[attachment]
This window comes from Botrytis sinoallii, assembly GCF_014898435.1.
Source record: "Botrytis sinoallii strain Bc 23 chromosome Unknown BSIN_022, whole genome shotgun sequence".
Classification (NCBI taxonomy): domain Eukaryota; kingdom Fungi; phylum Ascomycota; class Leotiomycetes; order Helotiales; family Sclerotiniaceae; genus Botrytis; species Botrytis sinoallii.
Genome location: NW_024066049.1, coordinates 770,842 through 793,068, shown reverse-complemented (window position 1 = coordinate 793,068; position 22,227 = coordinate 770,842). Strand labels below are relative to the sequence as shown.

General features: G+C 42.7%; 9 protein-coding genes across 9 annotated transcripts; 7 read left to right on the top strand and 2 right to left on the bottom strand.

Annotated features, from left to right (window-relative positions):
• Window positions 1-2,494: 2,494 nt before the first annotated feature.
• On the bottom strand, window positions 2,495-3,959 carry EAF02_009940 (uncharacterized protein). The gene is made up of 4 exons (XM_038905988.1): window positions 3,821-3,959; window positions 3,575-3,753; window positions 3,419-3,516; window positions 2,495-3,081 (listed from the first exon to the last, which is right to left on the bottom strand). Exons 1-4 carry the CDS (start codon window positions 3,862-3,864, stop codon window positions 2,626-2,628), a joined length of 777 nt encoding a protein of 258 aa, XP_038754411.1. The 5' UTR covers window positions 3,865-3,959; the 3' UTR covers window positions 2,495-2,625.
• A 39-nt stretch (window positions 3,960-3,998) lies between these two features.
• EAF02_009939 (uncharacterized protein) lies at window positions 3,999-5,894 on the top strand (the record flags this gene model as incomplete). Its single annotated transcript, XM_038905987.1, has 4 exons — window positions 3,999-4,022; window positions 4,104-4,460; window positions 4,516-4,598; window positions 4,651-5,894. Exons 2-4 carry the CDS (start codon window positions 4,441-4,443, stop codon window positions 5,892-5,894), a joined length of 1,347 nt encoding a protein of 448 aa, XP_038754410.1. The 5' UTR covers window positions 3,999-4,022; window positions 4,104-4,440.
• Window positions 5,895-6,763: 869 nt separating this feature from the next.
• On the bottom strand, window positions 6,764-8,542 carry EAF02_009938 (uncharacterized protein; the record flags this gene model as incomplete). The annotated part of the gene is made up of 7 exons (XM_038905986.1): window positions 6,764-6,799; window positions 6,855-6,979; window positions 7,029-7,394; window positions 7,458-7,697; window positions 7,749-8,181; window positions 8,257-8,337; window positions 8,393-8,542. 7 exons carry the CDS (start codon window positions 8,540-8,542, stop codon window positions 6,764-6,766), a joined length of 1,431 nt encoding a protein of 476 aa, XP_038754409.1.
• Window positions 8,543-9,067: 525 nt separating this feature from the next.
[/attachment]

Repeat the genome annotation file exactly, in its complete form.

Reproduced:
This window comes from Botrytis sinoallii, assembly GCF_014898435.1.
Source record: "Botrytis sinoallii strain Bc 23 chromosome Unknown BSIN_022, whole genome shotgun sequence".
Classification (NCBI taxonomy): domain Eukaryota; kingdom Fungi; phylum Ascomycota; class Leotiomycetes; order Helotiales; family Sclerotiniaceae; genus Botrytis; species Botrytis sinoallii.
Genome location: NW_024066049.1, coordinates 770,842 through 793,068, shown reverse-complemented (window position 1 = coordinate 793,068; position 22,227 = coordinate 770,842). Strand labels below are relative to the sequence as shown.

General features: G+C 42.7%; 9 protein-coding genes across 9 annotated transcripts; 7 read left to right on the top strand and 2 right to left on the bottom strand.

Annotated features, from left to right (window-relative positions):
• Window positions 1-2,494: 2,494 nt before the first annotated feature.
• On the bottom strand, window positions 2,495-3,959 carry EAF02_009940 (uncharacterized protein). The gene is made up of 4 exons (XM_038905988.1): window positions 3,821-3,959; window positions 3,575-3,753; window positions 3,419-3,516; window positions 2,495-3,081 (listed from the first exon to the last, which is right to left on the bottom strand). Exons 1-4 carry the CDS (start codon window positions 3,862-3,864, stop codon window positions 2,626-2,628), a joined length of 777 nt encoding a protein of 258 aa, XP_038754411.1. The 5' UTR covers window positions 3,865-3,959; the 3' UTR covers window positions 2,495-2,625.
• A 39-nt stretch (window positions 3,960-3,998) lies between these two features.
• EAF02_009939 (uncharacterized protein) lies at window positions 3,999-5,894 on the top strand (the record flags this gene model as incomplete). Its single annotated transcript, XM_038905987.1, has 4 exons — window positions 3,999-4,022; window positions 4,104-4,460; window positions 4,516-4,598; window positions 4,651-5,894. Exons 2-4 carry the CDS (start codon window positions 4,441-4,443, stop codon window positions 5,892-5,894), a joined length of 1,347 nt encoding a protein of 448 aa, XP_038754410.1. The 5' UTR covers window positions 3,999-4,022; window positions 4,104-4,440.
• Window positions 5,895-6,763: 869 nt separating this feature from the next.
• On the bottom strand, window positions 6,764-8,542 carry EAF02_009938 (uncharacterized protein; the record flags this gene model as incomplete). The annotated part of the gene is made up of 7 exons (XM_038905986.1): window positions 6,764-6,799; window positions 6,855-6,979; window positions 7,029-7,394; window positions 7,458-7,697; window positions 7,749-8,181; window positions 8,257-8,337; window positions 8,393-8,542. 7 exons carry the CDS (start codon window positions 8,540-8,542, stop codon window positions 6,764-6,766), a joined length of 1,431 nt encoding a protein of 476 aa, XP_038754409.1.
• Window positions 8,543-9,067: 525 nt separating this feature from the next.